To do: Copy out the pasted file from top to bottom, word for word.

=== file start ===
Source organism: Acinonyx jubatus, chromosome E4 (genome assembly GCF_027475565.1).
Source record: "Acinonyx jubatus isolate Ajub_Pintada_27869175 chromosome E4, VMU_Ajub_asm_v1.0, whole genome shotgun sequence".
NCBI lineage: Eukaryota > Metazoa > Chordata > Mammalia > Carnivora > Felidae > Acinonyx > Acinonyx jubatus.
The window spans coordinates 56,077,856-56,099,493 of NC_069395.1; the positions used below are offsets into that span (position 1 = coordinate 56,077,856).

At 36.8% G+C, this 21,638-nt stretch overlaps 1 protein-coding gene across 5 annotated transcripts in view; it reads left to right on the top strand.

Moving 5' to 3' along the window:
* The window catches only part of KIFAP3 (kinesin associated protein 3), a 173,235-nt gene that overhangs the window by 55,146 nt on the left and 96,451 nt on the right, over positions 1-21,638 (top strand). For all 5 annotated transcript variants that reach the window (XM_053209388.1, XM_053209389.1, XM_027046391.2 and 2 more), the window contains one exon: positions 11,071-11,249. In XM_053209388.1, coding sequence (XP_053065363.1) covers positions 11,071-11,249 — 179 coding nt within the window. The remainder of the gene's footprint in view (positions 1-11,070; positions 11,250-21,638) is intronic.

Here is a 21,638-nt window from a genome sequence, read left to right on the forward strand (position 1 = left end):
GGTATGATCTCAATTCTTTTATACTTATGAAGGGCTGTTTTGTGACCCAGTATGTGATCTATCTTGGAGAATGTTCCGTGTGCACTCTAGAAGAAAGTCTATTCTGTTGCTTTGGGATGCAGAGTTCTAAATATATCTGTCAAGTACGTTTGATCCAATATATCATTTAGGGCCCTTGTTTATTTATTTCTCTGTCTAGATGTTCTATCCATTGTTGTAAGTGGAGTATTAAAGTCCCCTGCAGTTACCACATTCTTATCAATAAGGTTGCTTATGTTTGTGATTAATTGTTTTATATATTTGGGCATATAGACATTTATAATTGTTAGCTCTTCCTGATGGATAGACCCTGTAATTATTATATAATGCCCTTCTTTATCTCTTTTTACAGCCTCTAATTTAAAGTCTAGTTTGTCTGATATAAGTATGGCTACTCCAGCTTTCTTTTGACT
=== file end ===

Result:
Source organism: Acinonyx jubatus, chromosome E4 (genome assembly GCF_027475565.1).
Source record: "Acinonyx jubatus isolate Ajub_Pintada_27869175 chromosome E4, VMU_Ajub_asm_v1.0, whole genome shotgun sequence".
NCBI lineage: Eukaryota > Metazoa > Chordata > Mammalia > Carnivora > Felidae > Acinonyx > Acinonyx jubatus.
The window spans coordinates 56,077,856-56,099,493 of NC_069395.1; the positions used below are offsets into that span (position 1 = coordinate 56,077,856).

At 36.8% G+C, this 21,638-nt stretch overlaps 1 protein-coding gene across 5 annotated transcripts in view; it reads left to right on the top strand.

Moving 5' to 3' along the window:
* The window catches only part of KIFAP3 (kinesin associated protein 3), a 173,235-nt gene that overhangs the window by 55,146 nt on the left and 96,451 nt on the right, over positions 1-21,638 (top strand). For all 5 annotated transcript variants that reach the window (XM_053209388.1, XM_053209389.1, XM_027046391.2 and 2 more), the window contains one exon: positions 11,071-11,249. In XM_053209388.1, coding sequence (XP_053065363.1) covers positions 11,071-11,249 — 179 coding nt within the window. The remainder of the gene's footprint in view (positions 1-11,070; positions 11,250-21,638) is intronic.

Here is a 21,638-nt window from a genome sequence, read left to right on the forward strand (position 1 = left end):
GGTATGATCTCAATTCTTTTATACTTATGAAGGGCTGTTTTGTGACCCAGTATGTGATCTATCTTGGAGAATGTTCCGTGTGCACTCTAGAAGAAAGTCTATTCTGTTGCTTTGGGATGCAGAGTTCTAAATATATCTGTCAAGTACGTTTGATCCAATATATCATTTAGGGCCCTTGTTTATTTATTTCTCTGTCTAGATGTTCTATCCATTGTTGTAAGTGGAGTATTAAAGTCCCCTGCAGTTACCACATTCTTATCAATAAGGTTGCTTATGTTTGTGATTAATTGTTTTATATATTTGGGCATATAGACATTTATAATTGTTAGCTCTTCCTGATGGATAGACCCTGTAATTATTATATAATGCCCTTCTTTATCTCTTTTTACAGCCTCTAATTTAAAGTCTAGTTTGTCTGATATAAGTATGGCTACTCCAGCTTTCTTTTGACT